A Place Lived – #19 Grove Street
Isabel D’Allesandri, ‘A Vocalist’

In 1861 Isabel D’Allesandri (age 23) boarded at 19 Grove Street with her husband Pasquale, an ‘Italian Artist’ from Naples and their baby son Ugo, who was 12 days old. Thirteen other people lived in the house including a family of eight living in the cellar. Isabel was a ‘Vocalist’ likely involved in entertainment in the popular music halls of Manchester, many of which employed travelling performers. The census records vocalists, musicians, burlesque actresses (one aged 14), ‘Irish’ comedians and ‘Professional Artistes’. Records indicate that 19 Grove Street housed two families of Vocalists and a ‘Professional Artiste’ boarding with their family of eight.

This census shows that only 45% of people residing in the Grove Street houses were born in Manchester, as with today people often travel vast distances for work. In Manchester in 1861 it was the theatre that drew workers to the city, as well as the textile and clothing trades.

In 1861: 303 people lived in Grove Street and St John’s Place occupying 35 houses.

101 residents were aged under 18 years and of these 8 of them worked, 27 went to school.

Only 20 people were over 60, 14 still worked and the oldest of these was 80 years old.

163 people had trades, the youngest being 9 years old and a ‘Carter’.

49 people worked in textile and clothing trades.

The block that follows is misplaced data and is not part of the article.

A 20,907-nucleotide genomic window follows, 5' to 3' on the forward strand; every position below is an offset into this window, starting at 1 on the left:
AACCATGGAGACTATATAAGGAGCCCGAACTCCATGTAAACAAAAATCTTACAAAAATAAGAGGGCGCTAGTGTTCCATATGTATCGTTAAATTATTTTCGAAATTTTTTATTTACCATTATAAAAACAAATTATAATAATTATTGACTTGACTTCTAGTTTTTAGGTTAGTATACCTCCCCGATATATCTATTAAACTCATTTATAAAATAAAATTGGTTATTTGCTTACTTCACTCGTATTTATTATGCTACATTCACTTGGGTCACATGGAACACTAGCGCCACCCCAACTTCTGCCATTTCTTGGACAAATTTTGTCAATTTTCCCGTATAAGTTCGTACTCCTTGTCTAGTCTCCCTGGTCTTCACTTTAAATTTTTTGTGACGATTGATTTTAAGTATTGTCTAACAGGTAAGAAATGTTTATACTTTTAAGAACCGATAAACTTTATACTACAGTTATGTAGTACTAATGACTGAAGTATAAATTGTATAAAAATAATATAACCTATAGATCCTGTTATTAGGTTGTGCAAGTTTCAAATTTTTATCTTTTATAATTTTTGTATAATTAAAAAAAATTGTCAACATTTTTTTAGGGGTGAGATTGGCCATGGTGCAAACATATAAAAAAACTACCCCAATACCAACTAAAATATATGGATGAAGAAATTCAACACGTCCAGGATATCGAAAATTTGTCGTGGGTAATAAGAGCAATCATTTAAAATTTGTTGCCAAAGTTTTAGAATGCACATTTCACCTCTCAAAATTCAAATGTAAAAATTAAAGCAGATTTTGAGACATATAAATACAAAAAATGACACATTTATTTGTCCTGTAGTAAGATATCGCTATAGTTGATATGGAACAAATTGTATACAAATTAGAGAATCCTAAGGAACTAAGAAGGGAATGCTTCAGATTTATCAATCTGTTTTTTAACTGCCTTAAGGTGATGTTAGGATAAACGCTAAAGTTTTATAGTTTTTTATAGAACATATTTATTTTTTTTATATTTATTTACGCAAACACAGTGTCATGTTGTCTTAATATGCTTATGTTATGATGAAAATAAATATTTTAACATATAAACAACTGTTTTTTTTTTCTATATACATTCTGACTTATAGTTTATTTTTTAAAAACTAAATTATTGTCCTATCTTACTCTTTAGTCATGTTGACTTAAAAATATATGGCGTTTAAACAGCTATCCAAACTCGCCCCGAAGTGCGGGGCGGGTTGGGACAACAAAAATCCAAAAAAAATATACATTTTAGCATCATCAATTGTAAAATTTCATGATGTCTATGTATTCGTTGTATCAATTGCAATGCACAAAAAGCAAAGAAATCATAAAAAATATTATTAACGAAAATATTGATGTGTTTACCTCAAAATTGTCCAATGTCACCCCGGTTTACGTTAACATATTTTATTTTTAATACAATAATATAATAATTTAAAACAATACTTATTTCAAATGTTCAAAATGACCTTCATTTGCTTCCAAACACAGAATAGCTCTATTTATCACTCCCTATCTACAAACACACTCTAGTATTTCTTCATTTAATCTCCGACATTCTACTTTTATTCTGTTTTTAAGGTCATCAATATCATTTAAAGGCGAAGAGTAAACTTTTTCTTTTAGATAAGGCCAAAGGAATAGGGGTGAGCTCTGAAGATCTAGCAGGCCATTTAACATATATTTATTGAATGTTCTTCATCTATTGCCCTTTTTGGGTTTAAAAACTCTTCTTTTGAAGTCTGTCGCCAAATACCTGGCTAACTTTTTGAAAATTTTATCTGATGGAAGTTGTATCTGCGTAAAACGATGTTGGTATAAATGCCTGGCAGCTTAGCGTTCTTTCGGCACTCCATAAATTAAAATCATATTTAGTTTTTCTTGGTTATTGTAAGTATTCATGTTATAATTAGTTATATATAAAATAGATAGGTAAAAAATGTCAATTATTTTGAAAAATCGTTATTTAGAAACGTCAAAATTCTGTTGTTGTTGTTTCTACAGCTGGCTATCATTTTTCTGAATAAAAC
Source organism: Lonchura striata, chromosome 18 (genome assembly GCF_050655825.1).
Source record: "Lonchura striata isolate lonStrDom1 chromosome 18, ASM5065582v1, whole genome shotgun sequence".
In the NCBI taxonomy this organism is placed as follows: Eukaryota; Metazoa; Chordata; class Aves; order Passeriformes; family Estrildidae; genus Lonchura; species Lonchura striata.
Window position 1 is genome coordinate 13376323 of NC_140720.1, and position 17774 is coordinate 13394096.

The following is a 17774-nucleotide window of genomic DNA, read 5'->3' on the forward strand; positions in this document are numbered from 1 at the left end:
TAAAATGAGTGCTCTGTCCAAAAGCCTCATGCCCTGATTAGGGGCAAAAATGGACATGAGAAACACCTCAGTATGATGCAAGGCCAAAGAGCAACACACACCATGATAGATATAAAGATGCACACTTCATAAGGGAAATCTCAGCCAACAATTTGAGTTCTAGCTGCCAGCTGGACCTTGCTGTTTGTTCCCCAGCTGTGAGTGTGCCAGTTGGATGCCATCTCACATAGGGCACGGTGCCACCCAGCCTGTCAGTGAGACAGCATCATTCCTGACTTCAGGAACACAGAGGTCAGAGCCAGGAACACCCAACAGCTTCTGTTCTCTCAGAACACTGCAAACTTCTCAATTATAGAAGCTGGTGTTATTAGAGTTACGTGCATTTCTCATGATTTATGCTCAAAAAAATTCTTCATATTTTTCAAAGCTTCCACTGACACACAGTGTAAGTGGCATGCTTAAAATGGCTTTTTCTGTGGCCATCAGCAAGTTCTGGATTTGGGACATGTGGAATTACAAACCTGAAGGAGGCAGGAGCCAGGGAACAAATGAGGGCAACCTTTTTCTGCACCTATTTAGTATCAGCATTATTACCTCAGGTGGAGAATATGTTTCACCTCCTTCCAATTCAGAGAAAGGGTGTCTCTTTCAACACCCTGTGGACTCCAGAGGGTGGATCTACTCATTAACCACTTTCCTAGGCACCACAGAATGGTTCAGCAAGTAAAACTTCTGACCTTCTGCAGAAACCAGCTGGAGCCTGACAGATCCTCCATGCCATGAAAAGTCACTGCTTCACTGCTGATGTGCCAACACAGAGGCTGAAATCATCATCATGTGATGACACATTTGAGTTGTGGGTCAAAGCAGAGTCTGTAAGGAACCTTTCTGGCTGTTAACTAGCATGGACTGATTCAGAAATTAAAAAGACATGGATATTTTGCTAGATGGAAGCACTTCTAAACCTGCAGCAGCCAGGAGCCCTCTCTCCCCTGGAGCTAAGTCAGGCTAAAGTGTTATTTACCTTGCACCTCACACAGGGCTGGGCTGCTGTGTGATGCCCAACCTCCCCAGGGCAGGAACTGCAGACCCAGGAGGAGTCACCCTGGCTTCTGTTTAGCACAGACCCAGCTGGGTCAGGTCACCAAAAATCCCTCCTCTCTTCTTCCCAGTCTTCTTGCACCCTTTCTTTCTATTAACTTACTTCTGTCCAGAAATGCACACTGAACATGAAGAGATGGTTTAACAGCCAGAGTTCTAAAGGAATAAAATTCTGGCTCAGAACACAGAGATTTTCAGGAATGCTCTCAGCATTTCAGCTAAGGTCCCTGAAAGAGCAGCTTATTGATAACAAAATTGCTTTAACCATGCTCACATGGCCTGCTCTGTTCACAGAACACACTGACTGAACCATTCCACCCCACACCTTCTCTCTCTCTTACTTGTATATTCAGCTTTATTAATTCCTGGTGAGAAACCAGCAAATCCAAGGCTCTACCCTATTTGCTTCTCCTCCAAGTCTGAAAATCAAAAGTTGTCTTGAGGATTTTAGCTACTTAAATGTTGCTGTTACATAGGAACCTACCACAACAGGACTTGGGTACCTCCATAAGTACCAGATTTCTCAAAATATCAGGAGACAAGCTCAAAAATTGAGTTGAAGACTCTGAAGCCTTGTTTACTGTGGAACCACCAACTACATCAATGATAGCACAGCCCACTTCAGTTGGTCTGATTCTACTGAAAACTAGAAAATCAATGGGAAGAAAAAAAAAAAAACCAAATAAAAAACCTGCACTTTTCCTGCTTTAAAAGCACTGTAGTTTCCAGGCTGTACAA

45% were Mancunian.

A Place Lived – #19 Grove Street
Hannah Ball, ‘A Wet Nurse’

In 1841 Hannah Ball (age 20) lived in the cellar with her 21-month old son Henry and two other women. Above them lived an ‘Upholsterer’ (age 35) and his wife Sarah, their daughters Mary (age 15), and little Sarah (age 4 months). Frances Moores (age 20) was their ‘Female Servant’. Hannah herself was a ‘Wet Nurse’, making her living breastfeeding the children of others. A nursing corset allowed the wearer to extract a bosom from under a flap without undoing the rest of the corset. Wet nurses were often unmarried women, who had recently given birth to their own child, and could bring in extra money breastfeeding. Often women would have problems producing enough milk and a wet nurse was the only way a baby would survive, or sometimes the wet nurse was needed if the child’s mother died during childbirth, which was not uncommon. Richer women sometimes chose not to breastfeed for social reasons, others also lacked the support of their husbands to breastfeed. Since hiring a wet nurse was less expensive than having to hire someone else to help run the family business and/or take care of the family household duties, richer women sometimes had no choice other than to agree to their husband hiring a wet nurse.

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